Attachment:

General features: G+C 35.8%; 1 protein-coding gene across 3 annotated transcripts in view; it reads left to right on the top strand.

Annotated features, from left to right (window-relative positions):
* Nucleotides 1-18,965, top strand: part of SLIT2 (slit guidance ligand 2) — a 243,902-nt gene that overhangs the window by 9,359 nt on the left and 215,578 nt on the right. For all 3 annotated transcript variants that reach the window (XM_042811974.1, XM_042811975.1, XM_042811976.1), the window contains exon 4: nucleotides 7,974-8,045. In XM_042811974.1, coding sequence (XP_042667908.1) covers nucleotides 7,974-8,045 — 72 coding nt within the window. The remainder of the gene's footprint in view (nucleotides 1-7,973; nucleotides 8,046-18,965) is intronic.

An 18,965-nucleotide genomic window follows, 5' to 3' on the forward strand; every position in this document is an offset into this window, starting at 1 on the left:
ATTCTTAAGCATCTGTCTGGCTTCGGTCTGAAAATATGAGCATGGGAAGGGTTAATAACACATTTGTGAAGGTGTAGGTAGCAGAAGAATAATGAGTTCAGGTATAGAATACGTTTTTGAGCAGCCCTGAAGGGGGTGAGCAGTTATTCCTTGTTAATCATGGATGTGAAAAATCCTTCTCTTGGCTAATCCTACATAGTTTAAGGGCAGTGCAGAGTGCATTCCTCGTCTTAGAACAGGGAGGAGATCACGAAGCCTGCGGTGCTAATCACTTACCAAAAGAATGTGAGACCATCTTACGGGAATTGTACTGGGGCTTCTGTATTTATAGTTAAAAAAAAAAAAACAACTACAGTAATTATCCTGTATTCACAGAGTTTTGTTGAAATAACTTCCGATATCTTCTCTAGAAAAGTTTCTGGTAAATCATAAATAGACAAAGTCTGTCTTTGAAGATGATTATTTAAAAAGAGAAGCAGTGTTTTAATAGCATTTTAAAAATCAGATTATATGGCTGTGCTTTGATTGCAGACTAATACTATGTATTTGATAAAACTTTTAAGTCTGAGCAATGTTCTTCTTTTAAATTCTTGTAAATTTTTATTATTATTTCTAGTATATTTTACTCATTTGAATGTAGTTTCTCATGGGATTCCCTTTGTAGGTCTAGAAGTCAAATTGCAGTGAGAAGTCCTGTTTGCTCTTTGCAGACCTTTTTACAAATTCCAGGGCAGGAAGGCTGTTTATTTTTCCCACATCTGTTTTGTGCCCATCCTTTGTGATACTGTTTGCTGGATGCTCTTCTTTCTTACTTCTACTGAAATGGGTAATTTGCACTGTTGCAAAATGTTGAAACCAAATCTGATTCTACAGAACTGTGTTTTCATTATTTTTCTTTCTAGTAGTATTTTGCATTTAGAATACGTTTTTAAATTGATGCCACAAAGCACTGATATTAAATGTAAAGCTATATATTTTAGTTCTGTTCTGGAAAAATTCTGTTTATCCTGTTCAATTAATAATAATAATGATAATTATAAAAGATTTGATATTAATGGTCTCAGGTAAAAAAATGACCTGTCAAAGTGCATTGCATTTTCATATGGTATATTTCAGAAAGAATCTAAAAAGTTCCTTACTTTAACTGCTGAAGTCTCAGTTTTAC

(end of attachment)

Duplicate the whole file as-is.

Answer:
General features: G+C 35.8%; 1 protein-coding gene across 3 annotated transcripts in view; it reads left to right on the top strand.

Annotated features, from left to right (window-relative positions):
* Nucleotides 1-18,965, top strand: part of SLIT2 (slit guidance ligand 2) — a 243,902-nt gene that overhangs the window by 9,359 nt on the left and 215,578 nt on the right. For all 3 annotated transcript variants that reach the window (XM_042811974.1, XM_042811975.1, XM_042811976.1), the window contains exon 4: nucleotides 7,974-8,045. In XM_042811974.1, coding sequence (XP_042667908.1) covers nucleotides 7,974-8,045 — 72 coding nt within the window. The remainder of the gene's footprint in view (nucleotides 1-7,973; nucleotides 8,046-18,965) is intronic.

An 18,965-nucleotide genomic window follows, 5' to 3' on the forward strand; every position in this document is an offset into this window, starting at 1 on the left:
ATTCTTAAGCATCTGTCTGGCTTCGGTCTGAAAATATGAGCATGGGAAGGGTTAATAACACATTTGTGAAGGTGTAGGTAGCAGAAGAATAATGAGTTCAGGTATAGAATACGTTTTTGAGCAGCCCTGAAGGGGGTGAGCAGTTATTCCTTGTTAATCATGGATGTGAAAAATCCTTCTCTTGGCTAATCCTACATAGTTTAAGGGCAGTGCAGAGTGCATTCCTCGTCTTAGAACAGGGAGGAGATCACGAAGCCTGCGGTGCTAATCACTTACCAAAAGAATGTGAGACCATCTTACGGGAATTGTACTGGGGCTTCTGTATTTATAGTTAAAAAAAAAAAAACAACTACAGTAATTATCCTGTATTCACAGAGTTTTGTTGAAATAACTTCCGATATCTTCTCTAGAAAAGTTTCTGGTAAATCATAAATAGACAAAGTCTGTCTTTGAAGATGATTATTTAAAAAGAGAAGCAGTGTTTTAATAGCATTTTAAAAATCAGATTATATGGCTGTGCTTTGATTGCAGACTAATACTATGTATTTGATAAAACTTTTAAGTCTGAGCAATGTTCTTCTTTTAAATTCTTGTAAATTTTTATTATTATTTCTAGTATATTTTACTCATTTGAATGTAGTTTCTCATGGGATTCCCTTTGTAGGTCTAGAAGTCAAATTGCAGTGAGAAGTCCTGTTTGCTCTTTGCAGACCTTTTTACAAATTCCAGGGCAGGAAGGCTGTTTATTTTTCCCACATCTGTTTTGTGCCCATCCTTTGTGATACTGTTTGCTGGATGCTCTTCTTTCTTACTTCTACTGAAATGGGTAATTTGCACTGTTGCAAAATGTTGAAACCAAATCTGATTCTACAGAACTGTGTTTTCATTATTTTTCTTTCTAGTAGTATTTTGCATTTAGAATACGTTTTTAAATTGATGCCACAAAGCACTGATATTAAATGTAAAGCTATATATTTTAGTTCTGTTCTGGAAAAATTCTGTTTATCCTGTTCAATTAATAATAATAATGATAATTATAAAAGATTTGATATTAATGGTCTCAGGTAAAAAAATGACCTGTCAAAGTGCATTGCATTTTCATATGGTATATTTCAGAAAGAATCTAAAAAGTTCCTTACTTTAACTGCTGAAGTCTCAGTTTTAC